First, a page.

The New Futures

April 26, 2010

Things are changing in the futures markets, as more contracts are added. Will they be useful for you?

  • Two minor metals
  • An unlikely ethanol offshoot
  • Another crude contract

 

Unlike stocks, bonds, or funds (mutual or otherwise) there are very few different futures contracts. Most serious traders, given a few minutes, could probably name all of them. (If you’ve started doing this yourself, you can stop, there’s not going to be a quiz.) But markets rarely stand still, and the menu of commodities futures contracts available does change.

The addition of a futures contract to an exchange is typically driven by the desire provide industry participants with price stability and a means of hedging against volatility. So when a new contract is launched, it means that the demand for and use of the commodity in question is significant enough that the spot market no longer gets the job done. In other words, an exchange doesn’t just add a new futures contract because it thinks it’d be nice, or convenient. Rather, new contracts are added because industry demands price stability.

What follows is a brief rundown of some of the new or impending futures contracts that have been recently added to various commodities exchanges, along with a rundown of the fundamentals and contract specifications.

As always, be careful out there—volumes on many of these contracts can be expected to stay light for a time.

Cobalt

Exchange:     London Metals Exchange (LME)
Initiated:    2/22/2010
Symbol:   CO
Contract Specifications: Click here.
Overview:     Most consumers are likely familiar with cobalt as a major input in rechargeable batteries.  Specifically, cobalt is used in the production of lithium-ion batteries, used largely in cell phone and laptop batteries. Cobalt is also used extensively in the production of aircraft engines, due to its stability at high temperature and resistance to corrosion.  Thus, the primary hedgers (and therefore the space to keep an eye on for those interested in investing) are going to be from the aerospace and technology hardware industries (computer and cell phone manufacturers).  Also, as battery technology evolves in other areas (i.e. automotive and/or electric utilities) cobalt stands to take on a more prominent role.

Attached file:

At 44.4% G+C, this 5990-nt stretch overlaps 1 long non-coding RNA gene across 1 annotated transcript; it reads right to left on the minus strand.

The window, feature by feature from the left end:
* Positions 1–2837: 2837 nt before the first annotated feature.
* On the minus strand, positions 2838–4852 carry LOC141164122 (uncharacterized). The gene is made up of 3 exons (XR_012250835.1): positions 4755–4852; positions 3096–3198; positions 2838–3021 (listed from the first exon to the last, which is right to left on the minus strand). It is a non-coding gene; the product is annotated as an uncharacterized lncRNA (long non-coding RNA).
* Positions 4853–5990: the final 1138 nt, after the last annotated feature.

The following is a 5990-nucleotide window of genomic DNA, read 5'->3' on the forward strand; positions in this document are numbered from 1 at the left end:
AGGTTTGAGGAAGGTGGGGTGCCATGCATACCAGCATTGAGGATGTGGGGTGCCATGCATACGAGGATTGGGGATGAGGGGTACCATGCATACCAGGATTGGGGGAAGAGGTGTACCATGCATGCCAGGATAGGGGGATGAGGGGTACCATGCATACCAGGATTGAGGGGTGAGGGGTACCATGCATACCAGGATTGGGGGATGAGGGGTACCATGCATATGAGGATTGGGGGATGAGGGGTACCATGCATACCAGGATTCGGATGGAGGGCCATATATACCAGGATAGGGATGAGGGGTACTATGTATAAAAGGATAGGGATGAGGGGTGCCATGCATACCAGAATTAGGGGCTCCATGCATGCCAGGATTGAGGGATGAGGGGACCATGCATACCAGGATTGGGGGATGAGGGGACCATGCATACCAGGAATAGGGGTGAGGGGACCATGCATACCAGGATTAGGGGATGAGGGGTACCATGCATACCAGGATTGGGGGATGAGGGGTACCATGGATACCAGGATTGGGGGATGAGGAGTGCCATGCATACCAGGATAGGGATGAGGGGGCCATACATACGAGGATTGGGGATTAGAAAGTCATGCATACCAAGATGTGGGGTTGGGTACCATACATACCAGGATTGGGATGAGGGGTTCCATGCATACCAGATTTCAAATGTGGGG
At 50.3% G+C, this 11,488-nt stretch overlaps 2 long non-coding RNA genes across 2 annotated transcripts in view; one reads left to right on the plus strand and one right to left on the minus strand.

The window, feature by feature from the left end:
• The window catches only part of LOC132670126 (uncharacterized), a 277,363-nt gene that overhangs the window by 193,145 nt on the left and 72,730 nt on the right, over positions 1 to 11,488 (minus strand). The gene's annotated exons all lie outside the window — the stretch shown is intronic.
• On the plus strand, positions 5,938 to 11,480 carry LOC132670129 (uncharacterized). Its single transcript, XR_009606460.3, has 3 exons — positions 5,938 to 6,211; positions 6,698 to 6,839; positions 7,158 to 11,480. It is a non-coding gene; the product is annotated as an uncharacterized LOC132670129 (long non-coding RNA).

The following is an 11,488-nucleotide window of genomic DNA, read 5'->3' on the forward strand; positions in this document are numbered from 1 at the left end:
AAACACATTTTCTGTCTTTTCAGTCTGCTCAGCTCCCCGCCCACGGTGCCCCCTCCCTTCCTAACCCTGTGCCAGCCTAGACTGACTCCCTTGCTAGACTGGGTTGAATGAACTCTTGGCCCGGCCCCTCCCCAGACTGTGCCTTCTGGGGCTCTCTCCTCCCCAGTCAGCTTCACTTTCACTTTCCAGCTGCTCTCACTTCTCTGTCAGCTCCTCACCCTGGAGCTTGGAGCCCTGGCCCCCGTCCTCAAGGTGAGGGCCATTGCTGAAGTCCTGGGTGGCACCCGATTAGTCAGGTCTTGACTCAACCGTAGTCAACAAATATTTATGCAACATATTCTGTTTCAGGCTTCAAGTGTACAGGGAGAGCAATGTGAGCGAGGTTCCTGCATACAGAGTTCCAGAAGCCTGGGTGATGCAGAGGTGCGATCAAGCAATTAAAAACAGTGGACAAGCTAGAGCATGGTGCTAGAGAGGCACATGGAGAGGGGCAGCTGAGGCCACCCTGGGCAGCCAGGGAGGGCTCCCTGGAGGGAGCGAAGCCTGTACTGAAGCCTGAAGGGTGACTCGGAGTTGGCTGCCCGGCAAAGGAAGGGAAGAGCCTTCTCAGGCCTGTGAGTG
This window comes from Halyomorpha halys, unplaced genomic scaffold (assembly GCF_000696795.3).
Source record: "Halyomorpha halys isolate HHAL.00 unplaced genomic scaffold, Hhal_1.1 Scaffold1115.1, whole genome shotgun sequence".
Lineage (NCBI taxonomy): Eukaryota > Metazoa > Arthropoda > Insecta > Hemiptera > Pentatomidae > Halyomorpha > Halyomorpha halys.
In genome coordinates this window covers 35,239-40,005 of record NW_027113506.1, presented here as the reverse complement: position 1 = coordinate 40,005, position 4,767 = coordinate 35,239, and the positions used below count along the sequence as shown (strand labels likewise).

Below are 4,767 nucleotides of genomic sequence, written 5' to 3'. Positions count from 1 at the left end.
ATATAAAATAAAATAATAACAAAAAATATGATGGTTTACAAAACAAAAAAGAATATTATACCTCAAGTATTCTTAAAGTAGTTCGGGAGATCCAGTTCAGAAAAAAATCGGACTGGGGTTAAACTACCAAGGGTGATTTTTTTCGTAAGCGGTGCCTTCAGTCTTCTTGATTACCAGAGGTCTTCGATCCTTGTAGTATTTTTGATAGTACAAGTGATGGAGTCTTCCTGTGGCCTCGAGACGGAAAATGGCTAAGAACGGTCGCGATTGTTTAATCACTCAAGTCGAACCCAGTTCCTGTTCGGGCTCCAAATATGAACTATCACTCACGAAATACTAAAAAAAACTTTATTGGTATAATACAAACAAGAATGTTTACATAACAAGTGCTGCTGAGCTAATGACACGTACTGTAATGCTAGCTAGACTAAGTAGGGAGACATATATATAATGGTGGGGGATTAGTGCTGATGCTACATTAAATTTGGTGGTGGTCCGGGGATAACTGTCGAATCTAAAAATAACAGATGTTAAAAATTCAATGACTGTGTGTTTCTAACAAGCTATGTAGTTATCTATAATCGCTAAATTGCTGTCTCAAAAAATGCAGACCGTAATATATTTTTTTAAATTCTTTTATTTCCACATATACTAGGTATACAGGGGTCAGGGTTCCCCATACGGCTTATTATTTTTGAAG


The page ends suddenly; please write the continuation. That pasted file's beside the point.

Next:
Molybdenum

Exchange:     London Metals Exchange (LME)
Initiated:    2/22/2010
Symbol:   MO
Contract Specifications: Click here.
Overview: Molybdenum, which resembles lead and has a silvery luster, is used primarily as an alloy in steel. Molybdenum has one of the highest melting points of any metal on Earth (or elsewhere, as far as we know), and as such is used in steel alloys when performance and stability at extremely high temperatures is a must. The primary hedgers are therefore heavy-duty industrial manufacturers, specifically the makers of high-performance engines, such as jet engines and industrial motors.

Distillers’ Dried Grain

Exchange:
    Chicago Mercantile Exchange (CME)
Initiated:    4/26/2010
Symbol:   DDG
Contract Specifications: Click here.
Overview: Distillers’ Dried Grain (DDG for short) is a by-product of corn-ethanol production, and is typically sold as livestock feed.  For ethanol producers, DDG is a waste product, yet it is an important part of the ethanol equation.  For ethanol distillation to be cost effective, the price at which the ethanol AND distiller’s dried grain can be sold must be greater than the costs of corn plus distillation.  In other words, it would be possible to run a profitable ethanol distillation outfit by losing money on ethanol sales, so long as DDG is selling sufficiently high in the spot market.  The major hedgers in the market will be the ethanol distillers, corn growers, and livestock farmers.  Expect DDG prices to be highly intertwined with the price of corn and/or meat such as live cattle and lean hogs.

Western Canadian Select Heavy Crude Oil

Exchange: Chicago Mercantile Exchange (CME)
Initiated:    TBD
Symbol:   TBD
Contract Specifications: Forthcoming
Overview: Western Canadian Select is yet another grade of crude oil looking to make a name for itself as a global oil benchmark alongside West Texas Intermediate, Brent Blend, and Dubai Crude.  Western Canadian Select (WCS) is a heavier crude than its American counterpart; the higher density implicit in a “heavy” grading means that WCS is more difficult (read: expensive) to refine, as such, WCS prices should be lower, in absolute terms, than those for West Texas Intermediate (listed on the CME as “Light, Sweet, Crude”).  Not surprisingly, the major participants in the market will be any and all Canadian oil companies, or any global oil companies with Canadian interests, as well as major Canadian crude consumers, such as airlines.  As a new futures contract in a sector where numerous other, similar contracts already exist, WCS may face liquidity and volume issues if Canadian oil industry participants don’t adopt the contract for hedging purposes.  Currently, the CME is offering cash-settled, over-the-counter swaps for WCS.  A true futures contract is in the works, with no specific release date established as of writing.

That’s just a sampling of what’s on the horizon.  Of the four, the chance to participate in the minor metals is probably the most interesting. No word yet on if iShares/iPath or any other exchange-traded product provider will be launching single-commodity ETFs/ETNs based on these contracts.

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